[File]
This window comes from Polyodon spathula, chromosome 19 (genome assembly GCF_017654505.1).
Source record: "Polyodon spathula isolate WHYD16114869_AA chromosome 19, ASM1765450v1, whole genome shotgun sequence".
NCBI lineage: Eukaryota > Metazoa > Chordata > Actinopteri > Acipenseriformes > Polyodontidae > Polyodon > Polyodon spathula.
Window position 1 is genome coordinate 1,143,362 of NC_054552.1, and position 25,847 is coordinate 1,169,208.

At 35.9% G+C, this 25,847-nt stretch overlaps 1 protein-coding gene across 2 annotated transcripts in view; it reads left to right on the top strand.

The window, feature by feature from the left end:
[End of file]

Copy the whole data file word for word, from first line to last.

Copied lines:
This window comes from Polyodon spathula, chromosome 19 (genome assembly GCF_017654505.1).
Source record: "Polyodon spathula isolate WHYD16114869_AA chromosome 19, ASM1765450v1, whole genome shotgun sequence".
NCBI lineage: Eukaryota > Metazoa > Chordata > Actinopteri > Acipenseriformes > Polyodontidae > Polyodon > Polyodon spathula.
Window position 1 is genome coordinate 1,143,362 of NC_054552.1, and position 25,847 is coordinate 1,169,208.

At 35.9% G+C, this 25,847-nt stretch overlaps 1 protein-coding gene across 2 annotated transcripts in view; it reads left to right on the top strand.

The window, feature by feature from the left end: